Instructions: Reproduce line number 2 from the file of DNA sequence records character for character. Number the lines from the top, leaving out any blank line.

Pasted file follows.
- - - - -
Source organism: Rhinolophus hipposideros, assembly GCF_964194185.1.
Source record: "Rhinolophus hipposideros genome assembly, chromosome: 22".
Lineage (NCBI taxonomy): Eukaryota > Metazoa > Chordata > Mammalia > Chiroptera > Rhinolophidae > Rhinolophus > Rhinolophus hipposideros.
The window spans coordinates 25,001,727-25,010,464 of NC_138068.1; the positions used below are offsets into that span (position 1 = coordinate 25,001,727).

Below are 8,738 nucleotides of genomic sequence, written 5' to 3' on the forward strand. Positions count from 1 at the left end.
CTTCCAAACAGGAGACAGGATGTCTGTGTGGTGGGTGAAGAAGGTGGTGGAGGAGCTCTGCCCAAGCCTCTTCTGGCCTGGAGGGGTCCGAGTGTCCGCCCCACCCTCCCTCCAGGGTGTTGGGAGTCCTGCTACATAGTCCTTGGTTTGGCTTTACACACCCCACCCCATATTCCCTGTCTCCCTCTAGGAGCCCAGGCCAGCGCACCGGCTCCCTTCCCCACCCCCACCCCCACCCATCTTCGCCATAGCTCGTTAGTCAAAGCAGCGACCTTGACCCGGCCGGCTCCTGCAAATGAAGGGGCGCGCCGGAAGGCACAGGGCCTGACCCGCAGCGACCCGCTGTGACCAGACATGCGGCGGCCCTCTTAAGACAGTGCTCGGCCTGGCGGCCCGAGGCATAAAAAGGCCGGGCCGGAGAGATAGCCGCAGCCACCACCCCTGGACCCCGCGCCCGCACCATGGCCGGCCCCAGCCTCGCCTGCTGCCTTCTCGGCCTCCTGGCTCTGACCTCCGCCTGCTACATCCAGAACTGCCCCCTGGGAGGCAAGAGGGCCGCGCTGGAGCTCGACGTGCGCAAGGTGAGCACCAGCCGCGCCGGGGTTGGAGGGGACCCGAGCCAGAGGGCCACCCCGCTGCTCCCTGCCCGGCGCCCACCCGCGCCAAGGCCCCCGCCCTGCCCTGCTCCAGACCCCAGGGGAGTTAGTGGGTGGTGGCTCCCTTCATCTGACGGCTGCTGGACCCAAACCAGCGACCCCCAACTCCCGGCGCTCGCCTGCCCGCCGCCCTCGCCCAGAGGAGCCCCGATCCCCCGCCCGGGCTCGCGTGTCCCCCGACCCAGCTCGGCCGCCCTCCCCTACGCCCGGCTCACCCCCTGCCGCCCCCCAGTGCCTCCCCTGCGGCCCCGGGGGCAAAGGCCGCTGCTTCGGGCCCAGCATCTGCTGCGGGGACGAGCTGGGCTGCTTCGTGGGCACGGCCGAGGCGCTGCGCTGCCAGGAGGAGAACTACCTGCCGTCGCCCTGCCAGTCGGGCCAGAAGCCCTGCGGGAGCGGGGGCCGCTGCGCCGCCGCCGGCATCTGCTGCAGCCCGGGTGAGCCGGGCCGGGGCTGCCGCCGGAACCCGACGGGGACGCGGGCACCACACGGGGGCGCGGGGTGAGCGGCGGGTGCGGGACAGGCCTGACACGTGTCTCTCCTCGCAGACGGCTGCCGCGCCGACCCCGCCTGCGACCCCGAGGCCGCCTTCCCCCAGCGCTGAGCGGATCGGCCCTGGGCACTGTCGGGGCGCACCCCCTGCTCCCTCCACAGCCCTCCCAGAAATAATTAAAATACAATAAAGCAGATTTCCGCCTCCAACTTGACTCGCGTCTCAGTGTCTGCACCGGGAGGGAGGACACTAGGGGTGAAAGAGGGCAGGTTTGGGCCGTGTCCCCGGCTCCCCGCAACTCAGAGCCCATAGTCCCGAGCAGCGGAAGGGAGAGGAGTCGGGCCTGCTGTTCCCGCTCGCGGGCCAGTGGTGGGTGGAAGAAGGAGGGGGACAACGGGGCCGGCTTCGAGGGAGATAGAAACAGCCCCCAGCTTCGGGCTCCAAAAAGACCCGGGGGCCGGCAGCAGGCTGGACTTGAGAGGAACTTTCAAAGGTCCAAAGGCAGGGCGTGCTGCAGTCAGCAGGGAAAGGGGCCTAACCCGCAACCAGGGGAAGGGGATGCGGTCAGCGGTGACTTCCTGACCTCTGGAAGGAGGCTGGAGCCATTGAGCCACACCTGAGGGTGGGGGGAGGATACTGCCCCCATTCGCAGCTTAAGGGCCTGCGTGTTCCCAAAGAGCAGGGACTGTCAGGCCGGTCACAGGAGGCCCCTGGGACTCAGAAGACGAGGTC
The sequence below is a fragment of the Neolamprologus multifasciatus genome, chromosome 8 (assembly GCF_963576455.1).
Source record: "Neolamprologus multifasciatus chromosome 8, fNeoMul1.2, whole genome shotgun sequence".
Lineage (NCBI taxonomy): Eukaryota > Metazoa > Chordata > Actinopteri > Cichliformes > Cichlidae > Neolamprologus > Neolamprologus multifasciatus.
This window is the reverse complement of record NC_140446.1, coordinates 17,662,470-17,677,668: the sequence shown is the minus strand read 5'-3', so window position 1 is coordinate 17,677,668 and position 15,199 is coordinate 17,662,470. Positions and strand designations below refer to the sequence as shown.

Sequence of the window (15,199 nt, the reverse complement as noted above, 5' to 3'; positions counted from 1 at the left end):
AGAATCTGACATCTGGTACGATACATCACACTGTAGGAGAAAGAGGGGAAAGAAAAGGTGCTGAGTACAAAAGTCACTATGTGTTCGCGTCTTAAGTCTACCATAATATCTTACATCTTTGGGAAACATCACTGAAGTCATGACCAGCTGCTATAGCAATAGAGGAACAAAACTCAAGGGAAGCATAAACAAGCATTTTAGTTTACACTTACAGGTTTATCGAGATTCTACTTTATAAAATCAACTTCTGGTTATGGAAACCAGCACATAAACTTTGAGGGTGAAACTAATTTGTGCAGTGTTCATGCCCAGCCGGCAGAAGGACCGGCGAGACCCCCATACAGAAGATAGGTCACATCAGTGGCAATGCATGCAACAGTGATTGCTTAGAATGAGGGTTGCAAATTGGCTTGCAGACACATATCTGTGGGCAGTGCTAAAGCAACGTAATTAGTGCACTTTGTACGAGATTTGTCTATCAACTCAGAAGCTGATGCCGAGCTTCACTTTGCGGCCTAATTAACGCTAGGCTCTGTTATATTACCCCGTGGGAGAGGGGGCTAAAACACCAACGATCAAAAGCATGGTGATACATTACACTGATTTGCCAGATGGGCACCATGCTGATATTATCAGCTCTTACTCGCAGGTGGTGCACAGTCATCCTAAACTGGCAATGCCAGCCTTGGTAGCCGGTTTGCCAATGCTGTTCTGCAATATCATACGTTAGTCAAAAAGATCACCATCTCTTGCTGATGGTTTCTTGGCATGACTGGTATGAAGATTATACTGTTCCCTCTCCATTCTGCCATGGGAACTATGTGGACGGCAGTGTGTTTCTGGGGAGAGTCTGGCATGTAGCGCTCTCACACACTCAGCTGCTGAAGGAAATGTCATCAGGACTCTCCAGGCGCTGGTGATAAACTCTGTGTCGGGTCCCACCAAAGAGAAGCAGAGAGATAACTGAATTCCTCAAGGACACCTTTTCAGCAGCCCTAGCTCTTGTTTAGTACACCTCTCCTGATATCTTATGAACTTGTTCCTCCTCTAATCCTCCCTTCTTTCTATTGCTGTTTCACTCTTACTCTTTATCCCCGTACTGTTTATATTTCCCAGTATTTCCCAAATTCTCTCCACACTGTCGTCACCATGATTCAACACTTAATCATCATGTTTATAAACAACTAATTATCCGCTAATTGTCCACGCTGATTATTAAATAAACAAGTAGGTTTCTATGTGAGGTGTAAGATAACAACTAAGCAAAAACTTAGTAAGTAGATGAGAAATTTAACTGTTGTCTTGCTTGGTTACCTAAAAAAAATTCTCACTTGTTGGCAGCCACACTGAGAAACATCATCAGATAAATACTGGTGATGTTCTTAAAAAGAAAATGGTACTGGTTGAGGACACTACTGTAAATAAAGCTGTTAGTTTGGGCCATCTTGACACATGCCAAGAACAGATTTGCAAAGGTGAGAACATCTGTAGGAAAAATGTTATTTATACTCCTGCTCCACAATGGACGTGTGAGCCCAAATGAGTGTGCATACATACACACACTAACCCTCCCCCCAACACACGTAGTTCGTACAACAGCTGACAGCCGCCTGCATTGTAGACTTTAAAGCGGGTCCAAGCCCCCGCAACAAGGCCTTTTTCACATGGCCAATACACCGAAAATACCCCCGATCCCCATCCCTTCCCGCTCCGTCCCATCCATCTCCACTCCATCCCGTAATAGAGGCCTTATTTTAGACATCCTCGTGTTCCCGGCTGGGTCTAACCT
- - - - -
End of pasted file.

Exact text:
Source record: "Rhinolophus hipposideros genome assembly, chromosome: 22".